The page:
Making Prayer Profitable…
Devotional Thought for our seemingly broken days:
5 “When you pray, don’t be like the hypocrites who love to pray publicly on street corners and in the synagogues where everyone can see them. I tell you the truth, that is all the reward they will ever get. 6 But when you pray, go away by yourself, shut the door behind you, and pray to your Father in private. Then your Father, who sees everything, will reward you. 7 “When you pray, don’t babble on and on as people of other religions do. They think their prayers are answered merely by repeating their words again and again. Matthew 6:5-7 (NLT)
Sometimes I ask myself: “To whom do you pray?”And it is not hard to find the answer: “To God”, the Father or Jesus. There also are many people who pray to God as divine essence. This is not prayer, of course. Christian prayer is primarily a person to person event; we pray to the Father or to the Son or to the Holy Spirit.
90. The divine office, because it is the public prayer of the Church, is a source of piety, and nourishment for personal prayer. And therefore priests and all others who take part in the divine office are earnestly exhorted in the Lord to attune their minds to their voices when praying it. The better to achieve this, let them take steps to improve their understanding of the liturgy and of the Bible, especially of the psalms.
In revising the Roman office, its ancient and venerable treasures are to be so adapted that all those to whom they are handed on may more extensively and easily draw profit from them.
One of the hardest and yet profitable lessons I’ve learned over the years is about prayer. And that prayer is not just conversation, it is an intimate conversation with God.
Back in Junior High, my friends and I would say the rosary or pray through the stations of the cross, and we would make it a race, thinking that it was simply the saying of the prayers themselves that resulted in a blessing. Later, when I was a Protestant, training for the ministry, we only prayed “from the heart”. These prayers were full of words, especially “Lord” and “if it be Your will” and other phrases, spoken more because we didn’t know what to say, or how to say it. And so a prayer over a meal would last well into the time a normal family would be having dessert! In many ways, though perhaps heartfelt, they were babbling, as Matthew’s Gospel tells us the prayers of those who don’t know God pray.
Prayer is anything but vain, and it shouldn’t normally be incoherent babbling ( unless in the midst of trauma – but that is another conversation) And whether the prayer is one written by some other pilgrim or our own, it needs to resonate with both our brokenness, and the hope we have in the God who will heal.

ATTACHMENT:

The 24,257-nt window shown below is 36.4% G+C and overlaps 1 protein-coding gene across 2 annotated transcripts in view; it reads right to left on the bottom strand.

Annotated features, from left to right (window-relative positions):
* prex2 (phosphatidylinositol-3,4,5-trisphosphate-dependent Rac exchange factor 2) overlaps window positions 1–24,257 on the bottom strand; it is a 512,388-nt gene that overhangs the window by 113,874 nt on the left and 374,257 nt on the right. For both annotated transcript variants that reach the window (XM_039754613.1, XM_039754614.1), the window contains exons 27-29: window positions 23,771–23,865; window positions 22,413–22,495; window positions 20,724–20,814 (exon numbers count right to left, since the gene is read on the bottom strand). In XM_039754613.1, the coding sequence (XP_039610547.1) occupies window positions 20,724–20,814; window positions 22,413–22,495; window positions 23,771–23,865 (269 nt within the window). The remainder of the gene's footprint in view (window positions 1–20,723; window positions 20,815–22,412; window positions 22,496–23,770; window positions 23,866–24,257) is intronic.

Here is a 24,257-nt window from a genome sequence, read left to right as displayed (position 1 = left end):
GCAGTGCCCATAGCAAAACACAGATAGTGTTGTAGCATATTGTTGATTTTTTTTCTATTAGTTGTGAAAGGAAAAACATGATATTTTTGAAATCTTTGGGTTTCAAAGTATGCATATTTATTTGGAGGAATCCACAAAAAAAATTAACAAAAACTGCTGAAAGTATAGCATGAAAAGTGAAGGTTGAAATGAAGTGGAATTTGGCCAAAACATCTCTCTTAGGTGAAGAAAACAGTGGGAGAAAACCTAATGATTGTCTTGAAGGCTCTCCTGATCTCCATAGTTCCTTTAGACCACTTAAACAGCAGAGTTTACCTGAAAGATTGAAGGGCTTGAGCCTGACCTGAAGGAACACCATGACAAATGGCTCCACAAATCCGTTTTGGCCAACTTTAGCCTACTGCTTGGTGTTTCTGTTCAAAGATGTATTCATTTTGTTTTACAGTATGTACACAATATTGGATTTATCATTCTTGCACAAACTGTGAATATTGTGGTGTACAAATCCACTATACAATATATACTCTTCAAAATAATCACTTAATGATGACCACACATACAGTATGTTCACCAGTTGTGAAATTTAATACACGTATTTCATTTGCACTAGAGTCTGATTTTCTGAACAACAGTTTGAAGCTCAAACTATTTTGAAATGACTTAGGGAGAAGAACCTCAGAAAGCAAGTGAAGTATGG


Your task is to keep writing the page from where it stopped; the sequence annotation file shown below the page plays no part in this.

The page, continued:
This is something Vatican II was obviously trying to address, as it looked at the various services throughout the day, We need to know what we are saying, we need to realize that God is hearing these words, personally. It is not a formula, nor an algebraic equation to work out, nor the vain babbling of someone struggling to think of something to say. ( it is usually at that point when we should be listening, rather than just babbling – again – another blog sometime)
it is when the conversation is personal, in the midst of the deepest, most intimate relationship we have, with the Lord who created us, that we are actually praying. A prayer that is beneficial, because it is sacred, a time set apart just for us, individually and in a group, to walk with the God we are learning to love, as He reveals to us how much He loves us. This is when prayer is beneficial, when it is profitable, when we realize how much we are sustained.
So, my friends, I urge this, take the time, savor not just His word you hear and meditate on, but savor the words you say to Him, hear them, and know He is responding. For you are His children, and He is your Father and your God. Amen!
Pope Francis. A Year with Pope Francis: Daily Reflections from His Writings. Ed. Alberto Rossa. New York; Mahwah, NJ; Toronto, ON: Paulist Press; Novalis, 2013. Print.
Catholic Church. “Constitution on the Sacred Liturgy: Sacrosanctum Concilium.” Vatican II Documents. Vatican City: Libreria Editrice Vaticana, 2011. Print.